A man who has served 12 years of a life sentence for murder has been freed after his conviction was overturned as unsafe. Trevor Wickens, 56, from Herne Bay in Kent, was jailed at Maidstone Crown Court in 1991 for the 1986 murder of 89-year-old Mabel Crandell.
But the guilty verdict was quashed last Wednesday after questions over the time of the woman’s death emerged.
He was not immediately released, but today walked free from the Court of Appeal, saying he wanted to go home and get on with his life.
Evidence not heard
Including the time he spent in custody before his trial, Mr Wickens had been locked up for 13 and a half years.
The appeal hearing had already been told someone else had confessed to the killing, but that confession had not been mentioned in the 1991 trial.
The judges also heard evidence from a crown pathologist which showed it was “extremely unlikely” Mr Wickens could have committed the crime was also not heard at the trial.
Mrs Crandell was found dead after a fire in her bungalow in Station Road, Herne Bay, on Monday 1 September 1986.
Her body was found in the hallway, with multiple facial and neck injuries, which were said to have been inflicted by “stamping with a shod foot”.
Mr Wickens was arrested in December 1989, after a Herne Bay couple told police he had confessed to the murder the day before the body was found, and threatened to harm them and their children if they told anyone.
His QC told the appeal judges Mrs Crandell was last seen alive on Saturday afternoon, meaning if Mr Wickens confessed on Sunday she would have to have been killed on the Saturday night.
The pathologist’s evidence showed this was unlikely to have been the time of death.
Mr Wickens had an application for an appeal turned down in 1991.
He said after the court’s ruling: “I did not kill Mrs Crandell. Ever since I was arrested on 4 December, 1989, I have denied my involvement in her terrible murder.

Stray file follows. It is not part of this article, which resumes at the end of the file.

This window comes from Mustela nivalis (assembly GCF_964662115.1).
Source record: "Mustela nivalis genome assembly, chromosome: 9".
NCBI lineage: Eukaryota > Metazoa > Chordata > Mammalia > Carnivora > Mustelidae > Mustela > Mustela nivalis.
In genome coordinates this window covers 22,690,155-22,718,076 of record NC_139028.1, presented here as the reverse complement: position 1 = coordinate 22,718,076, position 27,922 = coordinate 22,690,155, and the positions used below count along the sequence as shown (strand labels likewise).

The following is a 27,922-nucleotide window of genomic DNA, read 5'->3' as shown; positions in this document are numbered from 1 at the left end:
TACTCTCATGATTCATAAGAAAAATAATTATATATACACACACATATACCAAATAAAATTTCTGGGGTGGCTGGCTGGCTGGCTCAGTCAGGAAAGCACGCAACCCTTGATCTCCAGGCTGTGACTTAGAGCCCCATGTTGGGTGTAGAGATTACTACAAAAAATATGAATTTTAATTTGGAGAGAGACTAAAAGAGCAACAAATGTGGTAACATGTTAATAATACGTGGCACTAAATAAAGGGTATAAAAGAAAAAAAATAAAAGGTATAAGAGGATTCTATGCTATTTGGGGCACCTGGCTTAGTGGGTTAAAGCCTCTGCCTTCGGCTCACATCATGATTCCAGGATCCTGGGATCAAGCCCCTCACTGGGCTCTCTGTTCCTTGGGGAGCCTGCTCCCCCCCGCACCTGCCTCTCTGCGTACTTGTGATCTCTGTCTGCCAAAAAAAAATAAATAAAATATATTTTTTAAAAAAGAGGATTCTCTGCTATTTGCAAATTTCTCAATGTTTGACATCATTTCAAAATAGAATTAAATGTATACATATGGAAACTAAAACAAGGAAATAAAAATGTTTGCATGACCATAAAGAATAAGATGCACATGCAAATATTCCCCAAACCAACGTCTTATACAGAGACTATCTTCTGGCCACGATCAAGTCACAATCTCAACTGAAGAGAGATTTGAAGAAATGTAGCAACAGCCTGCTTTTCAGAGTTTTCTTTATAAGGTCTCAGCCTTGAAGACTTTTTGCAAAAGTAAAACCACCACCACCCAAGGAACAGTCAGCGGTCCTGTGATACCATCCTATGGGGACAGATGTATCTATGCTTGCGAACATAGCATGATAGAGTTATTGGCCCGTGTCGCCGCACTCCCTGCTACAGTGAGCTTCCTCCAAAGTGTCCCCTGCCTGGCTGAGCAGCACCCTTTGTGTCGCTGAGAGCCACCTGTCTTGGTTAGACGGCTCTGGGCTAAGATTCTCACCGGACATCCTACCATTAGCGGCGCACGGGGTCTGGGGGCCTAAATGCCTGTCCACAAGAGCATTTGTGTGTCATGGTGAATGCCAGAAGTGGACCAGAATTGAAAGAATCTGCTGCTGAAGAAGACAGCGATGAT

“We have had many hurdles to overcome and for long periods there seemed little hope that this day would ever come.
“As an innocent man, I have lost 13 and a half years spent in prison for something that I did not do.
“I now want to go home and get on with my life.
“I ask that everyone respects my privacy and gives me the chance to do just that.”
Retrieved from the BBC: http://news.bbc.co.uk/1/hi/england/kent/2997992.stm
Conviction quashed after twelve years: A man who has served 12 years of a life sentence for murder is to be freed after it emerged someone else confessed to the killing 17 years ago.
Trevor Wickens, from Herne Bay in Kent, was jailed at Maidstone Crown Court in 1991 for the 1986 murder of 89-year-old Mabel Crandell.
The Court of Appeal released him on Wednesday after it emerged another man had told his girlfriend he had committed the murder.
His confession had not been mentioned to the jury at Mr Wickens’ trial in 1991, on the basis it amounted to “hearsay” evidence.
Mrs Crandell, who lived in a bungalow in Station Road, Herne Bay, was found dead on 1 September 1986 after a fire at her home.
‘Confessed to girlfriend’
Her battered body was found lying in the hallway, with multiple facial and neck injuries, which pathologists said appeared to have been inflicted by “stamping with a shod foot”.
Mr Wickens was arrested in December 1989, after a Herne Bay couple told police he had confessed to the murder, and threatened to harm them and their children if they told anyone.
Mr Wickens’ QC, Timothy Barnes, told the Appeal Court his client had always denied any involvement, despite knowing that an admission of guilt would be likely to see him released earlier.
He told the court that Levi Draper, a well-known local drug addict, had confessed to his girlfriend Paula Darby, that he had killed Mrs Crandell.
Miss Darby told police in a statement she believed he had been telling the truth.
‘Denied a fair trial’
Mr Draper himself died in 1986, the same year as Mrs Crandell’s murder.
Mr Barnes said Mr Draper had been shown to be in Station Road on the day of the murder and had been arrested but not charged.
He said the evidence of Miss Darby and others who had either had or overheard conversations with Mr Draper should have been presented at Mr Wickens’ trial.
He said two other men, from Southampton and “members of the travelling fraternity”, like Mr Draper, had been arrested in 1987 and had told police they had been in a house in Kent where an old woman had been killed.
The Appeal Court judges overturned Mr Wickens’ conviction and are due to give their reasons next Tuesday.
Mr Wickens is not being freed immediately and the prosecution has said it will not seek a retrial.
Retrieved from the BBC: http://news.bbc.co.uk/1/hi/england/kent/2982622.stm